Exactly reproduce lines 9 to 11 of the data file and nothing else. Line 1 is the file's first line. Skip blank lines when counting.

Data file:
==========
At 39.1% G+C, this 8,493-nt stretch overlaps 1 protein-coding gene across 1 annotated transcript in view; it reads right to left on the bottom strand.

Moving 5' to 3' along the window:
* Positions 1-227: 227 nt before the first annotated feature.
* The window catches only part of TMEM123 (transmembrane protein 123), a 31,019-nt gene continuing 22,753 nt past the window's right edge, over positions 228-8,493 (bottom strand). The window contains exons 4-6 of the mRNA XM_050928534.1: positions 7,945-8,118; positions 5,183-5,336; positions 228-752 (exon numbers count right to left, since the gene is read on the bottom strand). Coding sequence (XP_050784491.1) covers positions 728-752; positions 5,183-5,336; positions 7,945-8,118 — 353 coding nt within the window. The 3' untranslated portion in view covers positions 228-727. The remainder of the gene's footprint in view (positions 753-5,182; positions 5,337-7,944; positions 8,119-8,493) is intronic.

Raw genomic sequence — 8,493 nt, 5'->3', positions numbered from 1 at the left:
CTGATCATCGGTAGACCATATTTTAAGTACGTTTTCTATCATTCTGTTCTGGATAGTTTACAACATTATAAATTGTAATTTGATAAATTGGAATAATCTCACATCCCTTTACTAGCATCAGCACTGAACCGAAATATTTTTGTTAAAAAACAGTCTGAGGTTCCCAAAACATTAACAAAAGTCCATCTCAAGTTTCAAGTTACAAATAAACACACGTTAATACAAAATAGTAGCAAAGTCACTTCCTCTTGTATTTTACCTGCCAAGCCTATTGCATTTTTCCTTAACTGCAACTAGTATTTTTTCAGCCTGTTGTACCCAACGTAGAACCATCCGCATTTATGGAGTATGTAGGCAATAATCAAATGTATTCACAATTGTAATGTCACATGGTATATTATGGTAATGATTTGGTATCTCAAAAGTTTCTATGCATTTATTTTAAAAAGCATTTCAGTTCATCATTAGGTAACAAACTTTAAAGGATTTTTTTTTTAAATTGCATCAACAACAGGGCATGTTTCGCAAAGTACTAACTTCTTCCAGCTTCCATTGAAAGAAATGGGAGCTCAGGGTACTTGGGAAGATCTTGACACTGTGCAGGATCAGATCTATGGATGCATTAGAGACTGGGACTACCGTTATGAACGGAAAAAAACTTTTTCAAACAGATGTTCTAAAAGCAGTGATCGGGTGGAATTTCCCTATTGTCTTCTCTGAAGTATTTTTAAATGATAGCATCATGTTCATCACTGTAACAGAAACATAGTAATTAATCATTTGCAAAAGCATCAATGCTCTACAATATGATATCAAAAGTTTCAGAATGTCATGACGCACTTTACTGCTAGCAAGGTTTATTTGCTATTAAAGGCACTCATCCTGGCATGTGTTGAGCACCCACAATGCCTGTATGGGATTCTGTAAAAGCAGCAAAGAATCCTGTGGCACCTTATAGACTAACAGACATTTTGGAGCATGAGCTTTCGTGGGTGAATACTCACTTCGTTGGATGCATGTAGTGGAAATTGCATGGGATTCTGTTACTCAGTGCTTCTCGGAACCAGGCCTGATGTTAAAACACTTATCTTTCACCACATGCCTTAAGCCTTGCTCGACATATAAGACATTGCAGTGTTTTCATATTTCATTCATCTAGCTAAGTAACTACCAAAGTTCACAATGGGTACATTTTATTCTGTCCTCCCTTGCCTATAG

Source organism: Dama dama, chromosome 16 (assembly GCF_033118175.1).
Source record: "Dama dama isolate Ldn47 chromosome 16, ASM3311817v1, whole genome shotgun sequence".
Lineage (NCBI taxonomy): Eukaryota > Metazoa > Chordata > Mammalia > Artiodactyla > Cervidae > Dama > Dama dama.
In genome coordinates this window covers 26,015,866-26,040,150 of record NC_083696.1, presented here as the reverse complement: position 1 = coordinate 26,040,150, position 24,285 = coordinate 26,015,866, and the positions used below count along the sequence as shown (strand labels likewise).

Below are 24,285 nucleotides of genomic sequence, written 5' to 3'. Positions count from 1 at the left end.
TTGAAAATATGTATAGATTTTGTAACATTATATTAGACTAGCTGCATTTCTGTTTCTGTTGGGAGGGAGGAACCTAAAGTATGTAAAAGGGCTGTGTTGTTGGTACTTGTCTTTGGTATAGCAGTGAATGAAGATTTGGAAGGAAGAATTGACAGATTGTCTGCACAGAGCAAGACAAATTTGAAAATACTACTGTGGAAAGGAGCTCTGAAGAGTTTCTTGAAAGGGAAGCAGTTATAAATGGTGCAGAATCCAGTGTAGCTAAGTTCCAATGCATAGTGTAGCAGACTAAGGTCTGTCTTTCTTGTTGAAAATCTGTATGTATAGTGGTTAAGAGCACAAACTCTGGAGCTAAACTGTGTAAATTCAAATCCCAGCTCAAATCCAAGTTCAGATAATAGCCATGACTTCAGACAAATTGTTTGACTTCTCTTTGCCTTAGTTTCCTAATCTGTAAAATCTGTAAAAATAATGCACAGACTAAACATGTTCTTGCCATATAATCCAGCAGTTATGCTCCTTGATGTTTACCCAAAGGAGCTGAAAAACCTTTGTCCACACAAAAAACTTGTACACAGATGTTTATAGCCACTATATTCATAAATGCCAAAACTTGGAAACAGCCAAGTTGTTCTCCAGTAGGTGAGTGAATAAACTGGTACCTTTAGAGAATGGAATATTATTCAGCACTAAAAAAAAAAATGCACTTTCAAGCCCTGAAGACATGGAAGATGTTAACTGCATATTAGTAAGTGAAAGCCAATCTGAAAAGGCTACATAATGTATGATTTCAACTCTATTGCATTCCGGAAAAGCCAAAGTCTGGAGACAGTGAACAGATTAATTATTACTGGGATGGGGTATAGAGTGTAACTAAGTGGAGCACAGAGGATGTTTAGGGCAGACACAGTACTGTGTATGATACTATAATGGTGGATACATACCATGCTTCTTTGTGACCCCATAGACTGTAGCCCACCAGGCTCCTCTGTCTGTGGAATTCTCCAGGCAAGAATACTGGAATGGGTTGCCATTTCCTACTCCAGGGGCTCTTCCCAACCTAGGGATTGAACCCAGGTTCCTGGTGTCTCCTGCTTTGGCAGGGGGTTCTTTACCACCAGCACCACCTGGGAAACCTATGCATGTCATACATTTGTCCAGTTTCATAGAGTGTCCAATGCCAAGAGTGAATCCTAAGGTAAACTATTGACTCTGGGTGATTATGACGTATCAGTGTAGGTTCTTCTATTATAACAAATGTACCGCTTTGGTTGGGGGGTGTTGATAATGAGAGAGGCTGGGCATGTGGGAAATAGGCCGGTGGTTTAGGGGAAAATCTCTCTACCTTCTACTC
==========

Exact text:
Lineage (NCBI taxonomy): Eukaryota > Metazoa > Chordata > Mammalia > Artiodactyla > Cervidae > Dama > Dama dama.
In genome coordinates this window covers 26,015,866-26,040,150 of record NC_083696.1, presented here as the reverse complement: position 1 = coordinate 26,040,150, position 24,285 = coordinate 26,015,866, and the positions used below count along the sequence as shown (strand labels likewise).

Below are 24,285 nucleotides of genomic sequence, written 5' to 3'. Positions count from 1 at the left end.